Soon ready to ride the tide

Hebron employment in N.L. heading into summer peak

Ashley Fitzpatrick afitzpatrick@thetelegram.com
Published on June 3, 2014
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Published on 02 June 2014

Work continues on the Hebron Gravity Base Structure just a day before the drydock is flooded.

Photos by Keith Gosse/The Telegram

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Published on 02 June 2014

Work continues on the Hebron Gravity Base Structure just a day before the drydock is flooded.

Photos by Keith Gosse/The Telegram

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Published on 02 June 2014

Work continues on the Hebron Gravity Base Structure just a day before the drydock is flooded.

Photos by Keith Gosse/The Telegram

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Published on 02 June 2014

Work continues on the Hebron Gravity Base Structure just a day before the drydock is flooded.

Photos by Keith Gosse/The Telegram

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Published on 02 June 2014

Work continues on the Hebron Gravity Base Structure just a day before the drydock is flooded.

Photos by Keith Gosse/The Telegram

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Published on 02 June 2014

Work continues on the Hebron Gravity Base Structure just a day before the drydock is flooded.

Photos by Keith Gosse/The Telegram

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Published on 02 June 2014

Work continues on the Hebron Gravity Base Structure just a day before the drydock is flooded.

Photos by Keith Gosse/The Telegram

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Published on 02 June 2014

Work continues on the Hebron Gravity Base Structure just a day before the drydock is flooded.

Photos by Keith Gosse/The Telegram

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Published on 02 June 2014

Work continues on the Hebron Gravity Base Structure just a day before the drydock is flooded.

Photos by Keith Gosse/The Telegram

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Published on 02 June 2014

Work continues on the Hebron Gravity Base Structure just a day before the drydock is flooded.

Photos by Keith Gosse/The Telegram

Hebron5

Published on 02 June 2014

Work continues on the Hebron Gravity Base Structure just a day before the drydock is flooded.

Photos by Keith Gosse/The Telegram

Hebron3

Published on 02 June 2014

Work continues on the Hebron Gravity Base Structure just a day before the drydock is flooded.

Photos by Keith Gosse/The Telegram

Hebron project

Published on 02 June 2014

Photo by Keith Gosse/The Telegram

Photos by

Hebron project

Published on 02 June 2014

Photo by Keith Gosse/The Telegram

Photos by

Hebron project

Published on 02 June 2014

Photo by Keith Gosse/The Telegram

Photos by

Geoff Parker-Hebron

Published on 02 June 2014

Geoff Parker, senior Hebron project managerdescribes progress on the gravity base structure (GBS). — Photo by Keith Gosse/The Telegram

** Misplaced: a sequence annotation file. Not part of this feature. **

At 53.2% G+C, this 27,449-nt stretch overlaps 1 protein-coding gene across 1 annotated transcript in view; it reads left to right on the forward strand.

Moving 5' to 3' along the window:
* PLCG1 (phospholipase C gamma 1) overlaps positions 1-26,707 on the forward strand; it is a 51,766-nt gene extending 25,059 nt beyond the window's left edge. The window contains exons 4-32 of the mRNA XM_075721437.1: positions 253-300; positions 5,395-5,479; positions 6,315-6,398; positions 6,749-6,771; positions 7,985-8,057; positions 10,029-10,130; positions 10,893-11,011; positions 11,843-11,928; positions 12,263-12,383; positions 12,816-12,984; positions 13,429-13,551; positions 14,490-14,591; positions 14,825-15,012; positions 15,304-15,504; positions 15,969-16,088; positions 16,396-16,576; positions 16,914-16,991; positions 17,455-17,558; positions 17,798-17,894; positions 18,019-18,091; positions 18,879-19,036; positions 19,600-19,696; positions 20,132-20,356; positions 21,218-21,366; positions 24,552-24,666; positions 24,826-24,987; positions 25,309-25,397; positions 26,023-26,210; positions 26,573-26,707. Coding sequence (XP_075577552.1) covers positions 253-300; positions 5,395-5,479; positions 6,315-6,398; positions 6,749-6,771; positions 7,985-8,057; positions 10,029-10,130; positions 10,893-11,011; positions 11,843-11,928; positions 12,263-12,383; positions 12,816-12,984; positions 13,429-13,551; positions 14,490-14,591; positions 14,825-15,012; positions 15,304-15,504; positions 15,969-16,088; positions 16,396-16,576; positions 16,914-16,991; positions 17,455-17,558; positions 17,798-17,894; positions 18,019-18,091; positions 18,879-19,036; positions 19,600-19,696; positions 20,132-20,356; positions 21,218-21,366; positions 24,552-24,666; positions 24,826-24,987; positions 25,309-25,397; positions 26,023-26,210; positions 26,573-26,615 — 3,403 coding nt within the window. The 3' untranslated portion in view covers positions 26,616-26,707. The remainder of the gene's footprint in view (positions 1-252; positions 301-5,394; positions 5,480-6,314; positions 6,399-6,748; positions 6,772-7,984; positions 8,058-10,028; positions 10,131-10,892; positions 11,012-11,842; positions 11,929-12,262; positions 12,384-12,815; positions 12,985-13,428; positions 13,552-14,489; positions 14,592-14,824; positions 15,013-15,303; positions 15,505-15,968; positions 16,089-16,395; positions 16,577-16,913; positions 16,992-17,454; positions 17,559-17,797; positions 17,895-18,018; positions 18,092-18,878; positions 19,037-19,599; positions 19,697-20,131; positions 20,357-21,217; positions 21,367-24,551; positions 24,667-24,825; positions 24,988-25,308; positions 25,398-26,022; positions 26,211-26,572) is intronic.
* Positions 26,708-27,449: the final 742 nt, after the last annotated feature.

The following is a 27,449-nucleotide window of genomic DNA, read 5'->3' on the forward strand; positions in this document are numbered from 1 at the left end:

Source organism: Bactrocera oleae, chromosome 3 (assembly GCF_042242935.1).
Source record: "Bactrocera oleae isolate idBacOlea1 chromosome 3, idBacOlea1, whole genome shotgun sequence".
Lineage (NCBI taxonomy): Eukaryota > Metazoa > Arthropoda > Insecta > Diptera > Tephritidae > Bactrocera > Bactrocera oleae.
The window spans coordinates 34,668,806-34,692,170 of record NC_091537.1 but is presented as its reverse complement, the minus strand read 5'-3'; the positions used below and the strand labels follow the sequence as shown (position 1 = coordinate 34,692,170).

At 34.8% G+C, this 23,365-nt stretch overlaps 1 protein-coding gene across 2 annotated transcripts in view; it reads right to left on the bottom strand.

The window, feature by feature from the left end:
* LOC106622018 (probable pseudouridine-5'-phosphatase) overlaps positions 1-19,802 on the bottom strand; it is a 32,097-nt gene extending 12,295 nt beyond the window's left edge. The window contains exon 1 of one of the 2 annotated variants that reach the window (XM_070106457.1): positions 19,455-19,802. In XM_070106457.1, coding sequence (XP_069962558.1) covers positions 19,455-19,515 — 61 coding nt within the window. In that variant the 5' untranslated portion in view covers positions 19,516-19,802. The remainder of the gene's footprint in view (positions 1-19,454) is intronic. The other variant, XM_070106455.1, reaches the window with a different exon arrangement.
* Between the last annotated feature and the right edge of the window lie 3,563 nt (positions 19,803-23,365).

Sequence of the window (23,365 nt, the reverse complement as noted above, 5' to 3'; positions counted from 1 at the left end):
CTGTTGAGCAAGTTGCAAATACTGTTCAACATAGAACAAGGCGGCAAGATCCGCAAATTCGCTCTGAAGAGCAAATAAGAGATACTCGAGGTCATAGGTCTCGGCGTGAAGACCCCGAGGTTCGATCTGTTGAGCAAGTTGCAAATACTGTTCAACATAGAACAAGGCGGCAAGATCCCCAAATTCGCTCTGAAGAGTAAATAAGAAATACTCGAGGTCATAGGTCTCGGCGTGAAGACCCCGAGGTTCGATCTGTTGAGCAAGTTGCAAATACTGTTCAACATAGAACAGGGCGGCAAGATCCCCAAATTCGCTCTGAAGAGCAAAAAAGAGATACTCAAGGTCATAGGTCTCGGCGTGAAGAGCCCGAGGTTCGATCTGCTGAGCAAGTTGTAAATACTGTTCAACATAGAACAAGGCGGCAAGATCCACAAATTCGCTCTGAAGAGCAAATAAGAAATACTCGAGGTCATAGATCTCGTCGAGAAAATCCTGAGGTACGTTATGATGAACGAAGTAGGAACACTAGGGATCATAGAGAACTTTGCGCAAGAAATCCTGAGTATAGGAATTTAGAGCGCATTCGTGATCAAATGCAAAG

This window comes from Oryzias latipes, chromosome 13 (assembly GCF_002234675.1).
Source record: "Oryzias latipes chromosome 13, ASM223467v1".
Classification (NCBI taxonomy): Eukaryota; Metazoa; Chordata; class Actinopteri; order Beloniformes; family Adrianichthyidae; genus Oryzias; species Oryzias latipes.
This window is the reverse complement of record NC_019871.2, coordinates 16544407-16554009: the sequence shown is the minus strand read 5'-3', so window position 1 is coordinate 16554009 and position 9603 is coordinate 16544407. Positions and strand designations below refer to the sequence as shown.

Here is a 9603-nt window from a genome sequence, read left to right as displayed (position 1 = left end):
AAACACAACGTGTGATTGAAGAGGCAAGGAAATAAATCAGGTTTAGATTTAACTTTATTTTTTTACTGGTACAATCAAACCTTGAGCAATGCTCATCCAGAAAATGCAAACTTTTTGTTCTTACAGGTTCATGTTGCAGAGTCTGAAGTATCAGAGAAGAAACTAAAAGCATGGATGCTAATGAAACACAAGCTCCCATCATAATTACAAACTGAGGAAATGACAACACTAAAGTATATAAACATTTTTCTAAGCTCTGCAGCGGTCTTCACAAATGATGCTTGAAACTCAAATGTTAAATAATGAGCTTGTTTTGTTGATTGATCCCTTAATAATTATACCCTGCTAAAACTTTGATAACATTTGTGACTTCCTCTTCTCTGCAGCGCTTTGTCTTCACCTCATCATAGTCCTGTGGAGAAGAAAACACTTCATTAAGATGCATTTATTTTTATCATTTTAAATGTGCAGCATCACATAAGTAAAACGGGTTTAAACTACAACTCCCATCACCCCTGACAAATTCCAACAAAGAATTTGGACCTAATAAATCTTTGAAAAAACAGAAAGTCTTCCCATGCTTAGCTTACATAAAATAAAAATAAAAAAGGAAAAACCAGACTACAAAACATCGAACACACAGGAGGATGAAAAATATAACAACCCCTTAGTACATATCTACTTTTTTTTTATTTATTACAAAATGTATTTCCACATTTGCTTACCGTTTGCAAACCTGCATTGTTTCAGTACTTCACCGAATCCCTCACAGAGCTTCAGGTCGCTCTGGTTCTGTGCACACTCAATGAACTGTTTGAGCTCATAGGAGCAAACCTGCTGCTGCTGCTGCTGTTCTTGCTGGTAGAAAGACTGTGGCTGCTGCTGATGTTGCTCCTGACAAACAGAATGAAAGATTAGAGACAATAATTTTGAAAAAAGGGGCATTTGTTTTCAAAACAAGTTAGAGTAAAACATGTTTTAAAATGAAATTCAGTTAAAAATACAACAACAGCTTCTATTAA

Photos by

Construction continues on the Hebron offshore oil platform, with the $14-billion project still on schedule, according to project lead Geoff Parker.

The platform’s concrete base is being built at the Bull Arm Fabrication Site and is about 50 per cent complete, he told reporters during a site visit Monday morning, the day before the drydock area — where the base of the platform is in progress — starts to be filled with water.

“This is a very exciting time for the Hebron project,” he said. “We’ve completed the first stage of construction, in the drydock, and what’s going to be happening over the coming month is we’re going to put water into the drydock. ... And then, next month, this part of the gravity base structure will float around the corner to the deepwater site, where construction will continue.”

Concrete batch plants and other required elements will be floated out to the deepwater site in Great Mosquito Cove on barges, where more concrete will be added until it is complete and ready to be attached to the platform’s topsides.

The topsides is a collection of several large modules. The living quarters module is also under construction at Bull Arm. Other modules are being built in Marystown and in South Korea.

They will ultimately be brought together at the Bull Arm site and the completed topsides will be connected to the base.

The completed platform will then be towed to the Hebron oil field, in the Jeanne d’Arc Basin, about 350 kilometres southeast of St. John’s. First oil is expected in 2017.

“At the moment we have about 2,000 people on site (at Bull Arm) and during the summer slipforming period, we’ll get up to around 3,500 people,” Parker said of construction employment.

Provincewide numbers are higher, with about 4,000 Newfoundlanders and Labradorians active on the project at last official count on March 31. And the project has yet to require bringing in workers from outside of the country.

Public tours of the Bull Arm site are running now through October, every Tuesday and Thursday at

10 a.m. and 2 p.m., as well as every third Saturday. Further details can be found and reservations made at: hebronproject.com. The entrance to the visitors centre is found a few kilometres west of Come By Chance on the Trans-Canada Highway.

The Hebron project partners are ExxonMobil Canada Properties (36 per cent stake), Chevron Canada Limited (26.7 per cent), Suncor Energy Inc. (22.7 per cent), Statoil Canada (9.7 per cent) and Crown corporation Nalcor Energy (4.9 per cent).